Sheryl Sandberg on leaving Meta

When not ifSheryl Sandberg to leave Meta is one of the most speculated questions among current and former employees in recent years. Still, the news Wednesday that she will soon be leaving her position as the social media giant’s number two executive sent shockwaves across the company and the rest of Silicon Valley.

In her own words, there are two main factors in Sandberg’s decision to leave now: the fact that Meta’s executive team has been built to make way for her departure, and that, as the leader of the “Lean In” movement, she wants more attention. for philanthropy and women’s rights. “There is no perfect time,” she told me during a brief phone interview on Wednesday afternoon. “It’s a job that has been an honor and a privilege, but it’s not a job that leaves a lot of time to do much else.”

Here’s my full conversation with Sandberg about her stepping down as Meta’s COO, slightly edited for clarity:

Why the timing of doing this now versus some other time?

You know, when I took this job, I remember having an interview with Mark for a long time and then going out to dinner with Mark and Priscilla and [my late husband] Dave, and talking to Dave about how I should only take this job if I thought I could do it for five years. And that was 14 years ago. 14 years in a job I thought would last five years.

There is no perfect time. It is a job that has been an honor and a privilege, but it is not a job that leaves much time to do much more. And I really wanted to make more space in my life to do philanthropy, to work with my foundation. It’s a very critical moment for women, and it’s very important to me and to now have the opportunity to do more about it. It’s also a moment where I feel really, really good about the team we’ve built. Very good. I think Mark and I have built an incredibly strong team.

So it was just to take the team to a place where it felt right to be able to take this step?

Yeah, that’s a big part of it because I care so much about the company.

You stay on the board, so you stay involved there. Do you plan to stay for several years?

I haven’t gotten that far yet, but for now I’ll stay on the board.

The company has always had challenges, but I’d say it’s probably the most versatile it’s ever been in terms of regulation, Apple’s tracking changes, and all these things happening at once. How do you feel about leaving right now, where there’s a huge transition going on with how ads work and everything you’ve built?

When you think of our company, there is never one moment when a chapter ends and a new one begins. This is not the beginning or the end of the ads, this is not the beginning or the end of the metaverse business. But it is a continuum. And we’ve had challenges all the way. We will continue to face challenges in the future. The task ahead of us is to build the current business that people work and do, and also to build the future. And I have great faith in both.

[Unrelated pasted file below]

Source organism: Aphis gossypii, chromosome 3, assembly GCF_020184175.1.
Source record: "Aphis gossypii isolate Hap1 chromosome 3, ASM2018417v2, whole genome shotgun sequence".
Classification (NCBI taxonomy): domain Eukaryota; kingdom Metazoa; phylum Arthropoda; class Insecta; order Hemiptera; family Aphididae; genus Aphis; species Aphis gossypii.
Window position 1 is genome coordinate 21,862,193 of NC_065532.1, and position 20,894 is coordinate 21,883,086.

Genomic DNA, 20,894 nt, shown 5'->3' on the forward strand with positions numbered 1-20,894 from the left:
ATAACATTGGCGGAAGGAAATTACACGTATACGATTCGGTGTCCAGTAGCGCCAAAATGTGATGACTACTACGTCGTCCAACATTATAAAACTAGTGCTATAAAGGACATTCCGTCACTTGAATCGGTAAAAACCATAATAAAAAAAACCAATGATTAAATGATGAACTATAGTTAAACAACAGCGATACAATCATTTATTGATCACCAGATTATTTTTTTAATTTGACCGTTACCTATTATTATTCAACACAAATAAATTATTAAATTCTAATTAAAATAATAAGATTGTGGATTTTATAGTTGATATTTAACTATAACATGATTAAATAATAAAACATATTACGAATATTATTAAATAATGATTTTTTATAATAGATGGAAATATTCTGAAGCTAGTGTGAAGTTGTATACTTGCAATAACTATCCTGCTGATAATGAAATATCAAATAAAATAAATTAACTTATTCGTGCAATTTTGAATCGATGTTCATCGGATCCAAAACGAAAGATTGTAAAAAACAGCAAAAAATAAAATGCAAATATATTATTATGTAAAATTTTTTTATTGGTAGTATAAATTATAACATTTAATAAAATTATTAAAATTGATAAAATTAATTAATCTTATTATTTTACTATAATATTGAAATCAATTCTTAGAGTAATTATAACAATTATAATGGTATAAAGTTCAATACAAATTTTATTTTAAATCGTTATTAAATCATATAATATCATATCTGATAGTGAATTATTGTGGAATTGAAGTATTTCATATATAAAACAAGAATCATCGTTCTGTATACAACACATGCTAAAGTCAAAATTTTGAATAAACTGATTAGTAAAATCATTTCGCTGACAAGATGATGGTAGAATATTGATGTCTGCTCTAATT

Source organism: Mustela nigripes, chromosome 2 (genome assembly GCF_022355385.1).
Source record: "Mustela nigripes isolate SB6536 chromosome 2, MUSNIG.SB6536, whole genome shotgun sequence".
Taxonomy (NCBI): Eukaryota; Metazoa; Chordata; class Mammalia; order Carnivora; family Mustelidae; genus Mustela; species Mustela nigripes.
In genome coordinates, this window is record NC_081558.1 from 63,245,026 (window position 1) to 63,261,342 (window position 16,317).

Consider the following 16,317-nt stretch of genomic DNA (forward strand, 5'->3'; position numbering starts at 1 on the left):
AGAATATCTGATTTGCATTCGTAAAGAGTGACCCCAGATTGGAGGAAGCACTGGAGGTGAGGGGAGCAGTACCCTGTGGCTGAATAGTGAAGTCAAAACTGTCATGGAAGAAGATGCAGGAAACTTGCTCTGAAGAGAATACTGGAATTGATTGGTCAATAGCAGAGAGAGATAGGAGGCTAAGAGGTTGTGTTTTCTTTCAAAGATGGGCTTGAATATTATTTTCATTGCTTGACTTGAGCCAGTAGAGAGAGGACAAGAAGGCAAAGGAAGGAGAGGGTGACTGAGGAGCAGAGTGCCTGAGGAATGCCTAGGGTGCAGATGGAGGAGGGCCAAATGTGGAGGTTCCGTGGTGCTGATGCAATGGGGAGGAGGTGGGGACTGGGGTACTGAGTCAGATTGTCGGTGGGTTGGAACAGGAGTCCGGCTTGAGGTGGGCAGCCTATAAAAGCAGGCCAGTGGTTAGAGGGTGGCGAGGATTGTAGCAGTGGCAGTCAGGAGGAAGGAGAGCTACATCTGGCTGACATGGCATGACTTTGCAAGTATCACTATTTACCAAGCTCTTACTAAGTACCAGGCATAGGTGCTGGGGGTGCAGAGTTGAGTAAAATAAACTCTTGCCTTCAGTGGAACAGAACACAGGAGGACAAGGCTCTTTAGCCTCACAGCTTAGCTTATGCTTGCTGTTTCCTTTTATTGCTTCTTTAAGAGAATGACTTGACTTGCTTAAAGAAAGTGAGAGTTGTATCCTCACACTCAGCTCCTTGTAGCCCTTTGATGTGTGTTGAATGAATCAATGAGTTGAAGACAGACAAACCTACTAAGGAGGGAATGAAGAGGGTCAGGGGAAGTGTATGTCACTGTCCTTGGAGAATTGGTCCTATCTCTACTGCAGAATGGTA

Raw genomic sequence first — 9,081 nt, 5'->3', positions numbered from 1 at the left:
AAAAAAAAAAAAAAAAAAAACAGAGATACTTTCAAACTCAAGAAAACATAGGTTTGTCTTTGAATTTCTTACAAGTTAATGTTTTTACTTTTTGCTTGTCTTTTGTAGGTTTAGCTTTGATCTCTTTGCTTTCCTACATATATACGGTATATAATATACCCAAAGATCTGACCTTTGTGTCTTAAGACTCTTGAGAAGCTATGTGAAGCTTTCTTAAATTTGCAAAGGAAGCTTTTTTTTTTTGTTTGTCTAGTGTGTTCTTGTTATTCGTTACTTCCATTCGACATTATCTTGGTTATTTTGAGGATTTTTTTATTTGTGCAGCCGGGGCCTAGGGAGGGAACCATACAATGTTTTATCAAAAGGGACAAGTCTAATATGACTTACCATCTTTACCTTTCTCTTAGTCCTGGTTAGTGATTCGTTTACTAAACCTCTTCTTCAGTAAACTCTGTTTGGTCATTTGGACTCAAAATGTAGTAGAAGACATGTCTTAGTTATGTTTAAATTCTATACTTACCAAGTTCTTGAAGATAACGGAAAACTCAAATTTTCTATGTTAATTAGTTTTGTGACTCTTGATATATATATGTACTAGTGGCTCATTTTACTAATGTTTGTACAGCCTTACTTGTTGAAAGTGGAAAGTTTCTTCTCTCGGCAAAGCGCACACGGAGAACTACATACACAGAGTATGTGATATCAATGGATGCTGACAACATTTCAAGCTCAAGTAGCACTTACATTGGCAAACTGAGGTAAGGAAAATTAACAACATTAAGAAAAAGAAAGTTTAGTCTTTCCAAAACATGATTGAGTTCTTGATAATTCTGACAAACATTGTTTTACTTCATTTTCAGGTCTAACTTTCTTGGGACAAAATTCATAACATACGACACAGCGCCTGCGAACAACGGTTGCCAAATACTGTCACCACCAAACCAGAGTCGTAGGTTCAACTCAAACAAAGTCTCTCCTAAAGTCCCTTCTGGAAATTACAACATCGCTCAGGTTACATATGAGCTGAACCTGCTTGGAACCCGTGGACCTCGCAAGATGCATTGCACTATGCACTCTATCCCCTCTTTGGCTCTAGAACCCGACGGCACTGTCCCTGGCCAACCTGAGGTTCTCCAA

I mentioned during the call for profit that we have a family of apps that 3 billion people use to connect. Companies use that to grow their business and I think it can and will continue to do so. And then if you think about the metaverse, our leader there is Boz [Andrew Bosworth]† And Boz was my partner in the advertising business for a long time. He is very business minded and I think he will do a great job building the next business for the company.

What do you think of the metaverse in terms of the business betting there? It’s a very long term, that’s for sure. But how did you think about that?

The opportunity and the challenge are the same. This is a business that needs to build the next business while running its current business. It’s a reflective moment for me, a time where I look back over the course of the past 14 years and see that we’ve done that before, right? If you remember, we went public without ads. No ads! No ads at all on mobile. And that mobile transition has happened very quickly. We only had ads on the desktop, so we had to run the desktop business as we migrated to mobile. I think this will be an even bigger transition than that, but this is a team that knows how to make such transitions.

Do you have the biggest regret when you look back on 14 years?

We have things that we have learned that we certainly wish we had known sooner. I said in my post that we have a real responsibility to protect people’s privacy, to build security into the products. And I think we’ve made those investments. But of course we wish we had done that sooner. And if you look at what we’re doing with the metaverse now, Nick [Clegg, Meta’s president of global affairs] wrote a really good article, and we’re now building that into the metaverse. And I think that’s very, very, very important.

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